One study in Seattle showed that approximately 40 % of men who are HIV negative make sure to only have sex with others who share their serostatus in order to attempt to prevent contracting the virus. A similar German study found that 10 percent of HIV positive gay men believe they are noninfectious if they have a viral load that is undetectable. Both studies’s results were presented at the Conference on Retroviruses and Opportunistic Infections (CROI) in Boston.
In Seattle, two different questionnaires that included 1902 gay men accessing an HIV/ STI clinic between February and August of 2013, were conducted by researchers. The first one asked questions about their recent sexual behavior. For example, the HIV status of their partners, what role they played during sex, whether they use condoms, and other topics were brought up. The second questionnaire asked about what they did to reduce their risk of HIV.
Both questionnaires were completed by a total of 964 people, including 835 (87%) who were HIV negative and 129 (13%) who were HIV positive. Forty-two percent of HIV negative men were strict serosorters; they reported to only have sex with other HIV negative men (with or without a condom). Thirty-nine percent of these men said this was a deliberate strategy. A total of 6.5% practiced condom serosorting, which means they only reported having sex without a condom with other HIV negative men. 5.2% said this was deliberate. Lastly, 7.1 % were seropositioning, which means they only had condomless sex if they were the top, no matter their partner’s HIV status; 6.5% said this was a strategy.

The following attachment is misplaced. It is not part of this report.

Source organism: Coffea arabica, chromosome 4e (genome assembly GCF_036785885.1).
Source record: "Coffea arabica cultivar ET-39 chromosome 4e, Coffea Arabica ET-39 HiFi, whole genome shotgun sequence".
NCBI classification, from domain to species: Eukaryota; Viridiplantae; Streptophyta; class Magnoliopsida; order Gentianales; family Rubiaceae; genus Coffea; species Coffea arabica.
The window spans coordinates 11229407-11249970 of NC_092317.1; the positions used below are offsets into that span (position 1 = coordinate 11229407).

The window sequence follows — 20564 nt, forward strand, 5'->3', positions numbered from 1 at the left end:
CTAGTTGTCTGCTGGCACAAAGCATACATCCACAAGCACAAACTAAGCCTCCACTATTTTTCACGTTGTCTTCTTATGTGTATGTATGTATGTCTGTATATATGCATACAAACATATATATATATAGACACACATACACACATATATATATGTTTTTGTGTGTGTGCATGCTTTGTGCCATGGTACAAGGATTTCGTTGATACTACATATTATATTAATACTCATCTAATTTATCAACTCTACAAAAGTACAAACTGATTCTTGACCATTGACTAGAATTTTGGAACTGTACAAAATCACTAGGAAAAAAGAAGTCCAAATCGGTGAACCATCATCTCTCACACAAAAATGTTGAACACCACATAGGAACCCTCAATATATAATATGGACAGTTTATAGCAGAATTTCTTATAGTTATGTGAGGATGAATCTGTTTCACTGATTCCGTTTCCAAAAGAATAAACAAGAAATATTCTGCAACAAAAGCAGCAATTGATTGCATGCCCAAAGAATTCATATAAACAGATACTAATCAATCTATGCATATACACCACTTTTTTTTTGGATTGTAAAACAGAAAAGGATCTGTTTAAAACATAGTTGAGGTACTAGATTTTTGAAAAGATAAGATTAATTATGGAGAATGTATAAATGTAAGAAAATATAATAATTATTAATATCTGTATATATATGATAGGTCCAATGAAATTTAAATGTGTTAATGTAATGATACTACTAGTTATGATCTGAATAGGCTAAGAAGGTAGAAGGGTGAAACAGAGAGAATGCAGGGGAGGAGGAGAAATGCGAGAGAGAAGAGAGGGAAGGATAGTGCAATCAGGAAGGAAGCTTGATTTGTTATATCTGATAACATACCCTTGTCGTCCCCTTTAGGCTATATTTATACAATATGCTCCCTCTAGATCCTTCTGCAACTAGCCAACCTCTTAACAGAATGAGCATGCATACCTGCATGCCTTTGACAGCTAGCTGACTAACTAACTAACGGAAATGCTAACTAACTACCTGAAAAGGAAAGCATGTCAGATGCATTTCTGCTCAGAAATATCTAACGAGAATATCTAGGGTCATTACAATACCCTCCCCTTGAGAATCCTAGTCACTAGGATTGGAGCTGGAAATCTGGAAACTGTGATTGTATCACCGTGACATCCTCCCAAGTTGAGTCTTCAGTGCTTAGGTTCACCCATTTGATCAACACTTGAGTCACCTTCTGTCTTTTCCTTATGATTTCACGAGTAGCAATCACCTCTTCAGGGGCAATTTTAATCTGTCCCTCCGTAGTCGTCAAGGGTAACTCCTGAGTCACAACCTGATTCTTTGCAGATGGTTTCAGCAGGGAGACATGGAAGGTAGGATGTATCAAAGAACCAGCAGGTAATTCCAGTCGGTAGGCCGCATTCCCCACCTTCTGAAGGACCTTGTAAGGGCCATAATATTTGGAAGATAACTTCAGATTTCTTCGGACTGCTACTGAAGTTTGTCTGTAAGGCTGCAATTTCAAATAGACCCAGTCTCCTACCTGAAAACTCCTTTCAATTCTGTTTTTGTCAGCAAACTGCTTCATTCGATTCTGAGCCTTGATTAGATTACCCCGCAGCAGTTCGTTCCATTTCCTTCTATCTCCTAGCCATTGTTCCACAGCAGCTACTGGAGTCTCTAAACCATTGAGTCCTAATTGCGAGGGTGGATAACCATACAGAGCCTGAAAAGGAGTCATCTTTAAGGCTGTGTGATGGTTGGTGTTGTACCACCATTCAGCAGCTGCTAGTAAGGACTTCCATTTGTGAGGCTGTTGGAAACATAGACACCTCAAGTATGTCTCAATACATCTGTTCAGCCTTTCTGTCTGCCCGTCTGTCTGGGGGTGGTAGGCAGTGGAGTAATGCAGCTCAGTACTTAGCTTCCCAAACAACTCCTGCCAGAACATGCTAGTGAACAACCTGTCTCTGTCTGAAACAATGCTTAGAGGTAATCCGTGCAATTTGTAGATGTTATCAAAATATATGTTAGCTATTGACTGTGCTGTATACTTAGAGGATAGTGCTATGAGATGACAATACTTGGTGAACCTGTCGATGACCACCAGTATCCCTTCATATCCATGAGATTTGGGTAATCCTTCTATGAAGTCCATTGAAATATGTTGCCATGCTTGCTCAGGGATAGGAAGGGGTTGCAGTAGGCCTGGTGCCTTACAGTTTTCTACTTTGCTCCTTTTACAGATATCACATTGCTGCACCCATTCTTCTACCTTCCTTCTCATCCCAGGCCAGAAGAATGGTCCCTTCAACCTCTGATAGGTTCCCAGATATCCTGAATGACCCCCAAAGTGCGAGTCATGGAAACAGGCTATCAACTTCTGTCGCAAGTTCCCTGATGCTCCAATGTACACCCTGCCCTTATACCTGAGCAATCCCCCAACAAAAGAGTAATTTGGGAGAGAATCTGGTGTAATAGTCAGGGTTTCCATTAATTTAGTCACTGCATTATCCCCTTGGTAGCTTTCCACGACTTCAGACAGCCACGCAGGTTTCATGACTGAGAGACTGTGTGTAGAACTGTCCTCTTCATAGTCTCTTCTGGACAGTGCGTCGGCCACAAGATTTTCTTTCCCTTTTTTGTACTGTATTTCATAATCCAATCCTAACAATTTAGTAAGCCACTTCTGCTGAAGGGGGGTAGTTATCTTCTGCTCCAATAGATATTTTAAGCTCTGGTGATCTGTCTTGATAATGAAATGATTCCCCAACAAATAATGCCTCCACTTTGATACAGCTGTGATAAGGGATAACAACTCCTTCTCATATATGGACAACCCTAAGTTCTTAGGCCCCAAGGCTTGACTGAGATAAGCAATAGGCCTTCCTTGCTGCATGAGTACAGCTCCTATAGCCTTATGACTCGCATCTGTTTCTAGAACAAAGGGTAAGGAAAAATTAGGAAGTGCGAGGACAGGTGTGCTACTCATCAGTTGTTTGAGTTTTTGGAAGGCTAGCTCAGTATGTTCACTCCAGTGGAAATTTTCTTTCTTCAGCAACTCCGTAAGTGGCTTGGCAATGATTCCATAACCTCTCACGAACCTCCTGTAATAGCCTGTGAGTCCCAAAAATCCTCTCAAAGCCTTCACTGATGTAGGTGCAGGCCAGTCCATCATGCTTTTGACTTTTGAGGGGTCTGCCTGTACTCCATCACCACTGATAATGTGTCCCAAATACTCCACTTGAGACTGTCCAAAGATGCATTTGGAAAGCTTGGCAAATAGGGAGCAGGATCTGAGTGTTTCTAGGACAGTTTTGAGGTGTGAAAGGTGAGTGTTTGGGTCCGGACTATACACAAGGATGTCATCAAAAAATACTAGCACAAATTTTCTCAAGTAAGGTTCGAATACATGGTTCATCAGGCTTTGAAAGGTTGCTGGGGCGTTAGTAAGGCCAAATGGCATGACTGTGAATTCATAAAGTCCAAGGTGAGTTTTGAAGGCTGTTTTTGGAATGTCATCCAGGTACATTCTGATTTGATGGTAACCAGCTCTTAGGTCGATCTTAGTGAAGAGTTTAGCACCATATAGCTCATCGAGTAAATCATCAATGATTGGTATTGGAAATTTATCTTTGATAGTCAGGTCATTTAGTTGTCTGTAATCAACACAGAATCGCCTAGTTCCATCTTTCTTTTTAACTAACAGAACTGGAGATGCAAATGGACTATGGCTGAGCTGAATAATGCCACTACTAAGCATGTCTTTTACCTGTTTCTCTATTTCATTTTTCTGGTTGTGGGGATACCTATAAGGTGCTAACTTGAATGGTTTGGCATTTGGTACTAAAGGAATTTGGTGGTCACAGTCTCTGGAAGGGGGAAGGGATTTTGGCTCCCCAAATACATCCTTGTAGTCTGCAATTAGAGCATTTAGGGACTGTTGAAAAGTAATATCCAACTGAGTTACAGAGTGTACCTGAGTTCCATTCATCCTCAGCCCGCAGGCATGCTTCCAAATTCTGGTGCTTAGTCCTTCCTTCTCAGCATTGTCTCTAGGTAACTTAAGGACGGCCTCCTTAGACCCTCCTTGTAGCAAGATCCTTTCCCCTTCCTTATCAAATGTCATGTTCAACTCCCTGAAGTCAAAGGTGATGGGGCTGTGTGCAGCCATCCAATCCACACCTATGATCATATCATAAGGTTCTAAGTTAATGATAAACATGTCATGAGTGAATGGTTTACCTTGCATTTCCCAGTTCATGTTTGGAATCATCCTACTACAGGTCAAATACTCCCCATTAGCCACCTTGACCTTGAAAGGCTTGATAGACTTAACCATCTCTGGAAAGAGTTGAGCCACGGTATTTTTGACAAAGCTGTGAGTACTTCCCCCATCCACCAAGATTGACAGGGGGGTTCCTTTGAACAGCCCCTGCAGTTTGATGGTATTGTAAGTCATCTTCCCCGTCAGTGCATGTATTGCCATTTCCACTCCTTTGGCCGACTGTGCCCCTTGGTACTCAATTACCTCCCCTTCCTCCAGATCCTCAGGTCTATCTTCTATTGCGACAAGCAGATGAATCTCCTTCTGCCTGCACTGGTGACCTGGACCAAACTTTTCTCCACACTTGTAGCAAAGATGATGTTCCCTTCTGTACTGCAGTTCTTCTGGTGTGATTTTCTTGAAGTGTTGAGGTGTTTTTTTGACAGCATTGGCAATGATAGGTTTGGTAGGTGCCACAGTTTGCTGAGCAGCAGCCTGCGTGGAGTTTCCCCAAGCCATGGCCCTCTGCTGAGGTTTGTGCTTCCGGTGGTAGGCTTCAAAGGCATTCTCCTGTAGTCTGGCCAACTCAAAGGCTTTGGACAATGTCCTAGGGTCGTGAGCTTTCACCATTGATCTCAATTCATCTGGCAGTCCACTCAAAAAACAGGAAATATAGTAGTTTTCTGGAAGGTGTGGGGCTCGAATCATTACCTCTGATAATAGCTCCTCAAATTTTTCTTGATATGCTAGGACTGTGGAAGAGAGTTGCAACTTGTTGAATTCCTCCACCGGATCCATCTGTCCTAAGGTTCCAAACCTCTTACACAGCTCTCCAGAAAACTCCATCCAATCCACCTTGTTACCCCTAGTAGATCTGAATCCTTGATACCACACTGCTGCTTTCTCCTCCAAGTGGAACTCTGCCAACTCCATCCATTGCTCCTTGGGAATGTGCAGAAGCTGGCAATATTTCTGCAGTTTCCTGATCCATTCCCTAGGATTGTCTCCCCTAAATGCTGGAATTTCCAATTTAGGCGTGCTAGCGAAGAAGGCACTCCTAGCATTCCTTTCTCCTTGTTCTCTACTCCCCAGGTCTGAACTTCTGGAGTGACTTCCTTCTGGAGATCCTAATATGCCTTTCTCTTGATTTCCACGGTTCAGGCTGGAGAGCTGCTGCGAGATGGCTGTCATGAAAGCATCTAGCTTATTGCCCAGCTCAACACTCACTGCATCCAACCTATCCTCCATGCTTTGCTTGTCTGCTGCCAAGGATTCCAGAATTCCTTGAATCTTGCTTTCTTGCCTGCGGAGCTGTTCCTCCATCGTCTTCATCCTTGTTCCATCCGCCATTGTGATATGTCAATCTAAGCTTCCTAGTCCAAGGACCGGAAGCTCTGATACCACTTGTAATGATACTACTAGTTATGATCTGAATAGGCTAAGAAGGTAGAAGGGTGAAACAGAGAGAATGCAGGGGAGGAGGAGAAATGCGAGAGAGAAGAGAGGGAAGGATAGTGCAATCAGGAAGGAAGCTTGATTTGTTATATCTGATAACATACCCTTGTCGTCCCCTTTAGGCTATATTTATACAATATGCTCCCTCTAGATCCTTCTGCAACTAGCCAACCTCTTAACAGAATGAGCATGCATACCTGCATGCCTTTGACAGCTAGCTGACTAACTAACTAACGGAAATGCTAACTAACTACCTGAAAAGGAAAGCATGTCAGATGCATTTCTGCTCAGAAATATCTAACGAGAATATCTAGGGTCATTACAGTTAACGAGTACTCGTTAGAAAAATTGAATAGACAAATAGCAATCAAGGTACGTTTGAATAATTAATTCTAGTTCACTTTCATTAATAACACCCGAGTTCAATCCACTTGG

Thirty-two percent of HIV positive men were strict serosorters, 25% of them doing this deliberately. Eleven percent engaged in condom serosorting and 10% in seropositioning.
In the German study presented at CROI, researchers asked 269 gay men who were HIV positive about whether they thought they could infect somebody if they had a viral load that was undetectable. Ten percent of this group thought they were noninfectious, with a fully suppressed virus and they held this belief when making choices about sex. Of these viral sorters, 57.5 % reported condomless sex, compared with 36% of men who were not viral sorters. Nineteen percent of the viral sorters said that recently they told someone about their status, while 22 % had not discussed HIV recently at all. On these two counts, the respective figures for the rest of the men were 42% and 44%.